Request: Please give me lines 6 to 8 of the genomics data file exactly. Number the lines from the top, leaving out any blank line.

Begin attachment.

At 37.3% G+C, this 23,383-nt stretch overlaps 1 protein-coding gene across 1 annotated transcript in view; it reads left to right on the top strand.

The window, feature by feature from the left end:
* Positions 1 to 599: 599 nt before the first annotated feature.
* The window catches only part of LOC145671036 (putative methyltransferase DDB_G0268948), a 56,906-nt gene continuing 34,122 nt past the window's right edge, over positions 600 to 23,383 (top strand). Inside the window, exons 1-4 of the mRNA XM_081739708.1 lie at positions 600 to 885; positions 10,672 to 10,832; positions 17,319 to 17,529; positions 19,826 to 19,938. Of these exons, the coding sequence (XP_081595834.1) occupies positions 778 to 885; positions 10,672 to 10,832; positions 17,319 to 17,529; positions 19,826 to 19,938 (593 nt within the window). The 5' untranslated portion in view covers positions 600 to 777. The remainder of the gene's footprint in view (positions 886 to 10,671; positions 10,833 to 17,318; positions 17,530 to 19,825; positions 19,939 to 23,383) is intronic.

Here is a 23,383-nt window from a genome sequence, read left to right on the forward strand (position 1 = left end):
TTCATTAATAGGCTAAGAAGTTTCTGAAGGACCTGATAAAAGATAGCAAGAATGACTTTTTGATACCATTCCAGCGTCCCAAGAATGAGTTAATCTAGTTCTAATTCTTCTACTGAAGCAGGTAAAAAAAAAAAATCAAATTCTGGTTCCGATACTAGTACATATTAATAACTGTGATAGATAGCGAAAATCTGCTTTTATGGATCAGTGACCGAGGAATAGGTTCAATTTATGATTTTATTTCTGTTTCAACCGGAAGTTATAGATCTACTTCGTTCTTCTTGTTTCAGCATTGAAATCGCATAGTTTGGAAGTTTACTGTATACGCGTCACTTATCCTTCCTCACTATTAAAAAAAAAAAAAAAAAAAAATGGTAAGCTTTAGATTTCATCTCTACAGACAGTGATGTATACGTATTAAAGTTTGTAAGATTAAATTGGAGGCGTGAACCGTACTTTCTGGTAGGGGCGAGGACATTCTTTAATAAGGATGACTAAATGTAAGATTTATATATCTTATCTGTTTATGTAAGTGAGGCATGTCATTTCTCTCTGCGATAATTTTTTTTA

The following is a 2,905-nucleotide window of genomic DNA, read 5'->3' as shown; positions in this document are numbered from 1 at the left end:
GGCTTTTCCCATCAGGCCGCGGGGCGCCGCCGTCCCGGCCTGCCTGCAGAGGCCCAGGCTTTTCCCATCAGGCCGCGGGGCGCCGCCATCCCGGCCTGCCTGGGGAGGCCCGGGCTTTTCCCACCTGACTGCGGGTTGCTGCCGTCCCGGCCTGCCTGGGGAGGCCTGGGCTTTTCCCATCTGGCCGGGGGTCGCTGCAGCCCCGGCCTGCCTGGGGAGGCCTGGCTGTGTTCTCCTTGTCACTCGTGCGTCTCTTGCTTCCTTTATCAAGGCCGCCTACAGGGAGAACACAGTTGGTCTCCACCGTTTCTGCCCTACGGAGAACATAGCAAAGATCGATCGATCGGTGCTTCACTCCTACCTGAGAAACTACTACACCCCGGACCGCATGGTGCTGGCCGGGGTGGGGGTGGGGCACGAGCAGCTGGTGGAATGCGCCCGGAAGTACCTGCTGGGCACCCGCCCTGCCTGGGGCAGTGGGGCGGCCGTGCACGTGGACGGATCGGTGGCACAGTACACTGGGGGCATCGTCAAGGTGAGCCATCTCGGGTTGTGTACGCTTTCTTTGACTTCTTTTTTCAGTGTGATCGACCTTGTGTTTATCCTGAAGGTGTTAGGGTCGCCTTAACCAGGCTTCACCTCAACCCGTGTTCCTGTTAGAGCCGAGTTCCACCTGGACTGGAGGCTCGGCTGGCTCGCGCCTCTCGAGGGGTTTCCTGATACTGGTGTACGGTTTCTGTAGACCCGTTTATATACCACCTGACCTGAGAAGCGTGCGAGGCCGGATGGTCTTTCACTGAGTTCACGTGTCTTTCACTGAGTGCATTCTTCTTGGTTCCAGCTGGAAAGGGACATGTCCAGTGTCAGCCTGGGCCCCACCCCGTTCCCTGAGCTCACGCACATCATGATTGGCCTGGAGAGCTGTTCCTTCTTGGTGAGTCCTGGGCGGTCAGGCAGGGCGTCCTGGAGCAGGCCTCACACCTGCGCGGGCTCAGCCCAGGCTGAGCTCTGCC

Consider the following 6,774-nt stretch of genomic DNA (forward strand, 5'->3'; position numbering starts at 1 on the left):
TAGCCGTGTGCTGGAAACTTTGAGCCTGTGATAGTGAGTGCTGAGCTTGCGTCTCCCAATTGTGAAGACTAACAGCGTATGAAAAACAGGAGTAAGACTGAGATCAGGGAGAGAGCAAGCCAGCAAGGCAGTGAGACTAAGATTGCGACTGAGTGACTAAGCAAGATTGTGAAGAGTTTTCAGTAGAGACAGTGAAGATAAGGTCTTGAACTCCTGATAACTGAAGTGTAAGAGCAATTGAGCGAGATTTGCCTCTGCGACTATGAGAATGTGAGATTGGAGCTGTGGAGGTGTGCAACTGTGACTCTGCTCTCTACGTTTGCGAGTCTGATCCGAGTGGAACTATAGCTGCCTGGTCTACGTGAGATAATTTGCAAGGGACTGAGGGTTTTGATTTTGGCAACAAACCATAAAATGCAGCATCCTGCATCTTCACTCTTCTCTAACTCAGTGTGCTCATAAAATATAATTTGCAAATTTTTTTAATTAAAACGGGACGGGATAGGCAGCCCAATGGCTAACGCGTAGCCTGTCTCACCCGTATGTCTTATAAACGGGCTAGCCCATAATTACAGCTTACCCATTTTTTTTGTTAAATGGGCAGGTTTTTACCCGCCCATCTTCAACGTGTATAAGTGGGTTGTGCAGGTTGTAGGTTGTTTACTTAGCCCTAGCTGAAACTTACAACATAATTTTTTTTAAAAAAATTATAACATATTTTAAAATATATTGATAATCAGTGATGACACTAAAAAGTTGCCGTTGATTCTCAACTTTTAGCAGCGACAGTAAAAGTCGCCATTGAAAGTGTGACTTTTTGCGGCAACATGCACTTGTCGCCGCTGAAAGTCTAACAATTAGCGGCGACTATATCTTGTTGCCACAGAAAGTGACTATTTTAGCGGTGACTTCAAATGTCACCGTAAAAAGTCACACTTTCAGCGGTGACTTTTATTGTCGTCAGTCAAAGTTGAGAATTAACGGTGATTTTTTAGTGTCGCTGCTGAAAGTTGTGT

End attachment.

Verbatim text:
TTCATTAATAGGCTAAGAAGTTTCTGAAGGACCTGATAAAAGATAGCAAGAATGACTTTTTGATACCATTCCAGCGTCCCAAGAATGAGTTAATCTAGTTCTAATTCTTCTACTGAAGCAGGTAAAAAAAAAAAATCAAATTCTGGTTCCGATACTAGTACATATTAATAACTGTGATAGATAGCGAAAATCTGCTTTTATGGATCAGTGACCGAGGAATAGGTTCAATTTATGATTTTATTTCTGTTTCAACCGGAAGTTATAGATCTACTTCGTTCTTCTTGTTTCAGCATTGAAATCGCATAGTTTGGAAGTTTACTGTATACGCGTCACTTATCCTTCCTCACTATTAAAAAAAAAAAAAAAAAAAAATGGTAAGCTTTAGATTTCATCTCTACAGACAGTGATGTATACGTATTAAAGTTTGTAAGATTAAATTGGAGGCGTGAACCGTACTTTCTGGTAGGGGCGAGGACATTCTTTAATAAGGATGACTAAATGTAAGATTTATATATCTTATCTGTTTATGTAAGTGAGGCATGTCATTTCTCTCTGCGATAATTTTTTTTA

The following is a 2,905-nucleotide window of genomic DNA, read 5'->3' as shown; positions in this document are numbered from 1 at the left end:
GGCTTTTCCCATCAGGCCGCGGGGCGCCGCCGTCCCGGCCTGCCTGCAGAGGCCCAGGCTTTTCCCATCAGGCCGCGGGGCGCCGCCATCCCGGCCTGCCTGGGGAGGCCCGGGCTTTTCCCACCTGACTGCGGGTTGCTGCCGTCCCGGCCTGCCTGGGGAGGCCTGGGCTTTTCCCATCTGGCCGGGGGTCGCTGCAGCCCCGGCCTGCCTGGGGAGGCCTGGCTGTGTTCTCCTTGTCACTCGTGCGTCTCTTGCTTCCTTTATCAAGGCCGCCTACAGGGAGAACACAGTTGGTCTCCACCGTTTCTGCCCTACGGAGAACATAGCAAAGATCGATCGATCGGTGCTTCACTCCTACCTGAGAAACTACTACACCCCGGACCGCATGGTGCTGGCCGGGGTGGGGGTGGGGCACGAGCAGCTGGTGGAATGCGCCCGGAAGTACCTGCTGGGCACCCGCCCTGCCTGGGGCAGTGGGGCGGCCGTGCACGTGGACGGATCGGTGGCACAGTACACTGGGGGCATCGTCAAGGTGAGCCATCTCGGGTTGTGTACGCTTTCTTTGACTTCTTTTTTCAGTGTGATCGACCTTGTGTTTATCCTGAAGGTGTTAGGGTCGCCTTAACCAGGCTTCACCTCAACCCGTGTTCCTGTTAGAGCCGAGTTCCACCTGGACTGGAGGCTCGGCTGGCTCGCGCCTCTCGAGGGGTTTCCTGATACTGGTGTACGGTTTCTGTAGACCCGTTTATATACCACCTGACCTGAGAAGCGTGCGAGGCCGGATGGTCTTTCACTGAGTTCACGTGTCTTTCACTGAGTGCATTCTTCTTGGTTCCAGCTGGAAAGGGACATGTCCAGTGTCAGCCTGGGCCCCACCCCGTTCCCTGAGCTCACGCACATCATGATTGGCCTGGAGAGCTGTTCCTTCTTGGTGAGTCCTGGGCGGTCAGGCAGGGCGTCCTGGAGCAGGCCTCACACCTGCGCGGGCTCAGCCCAGGCTGAGCTCTGCC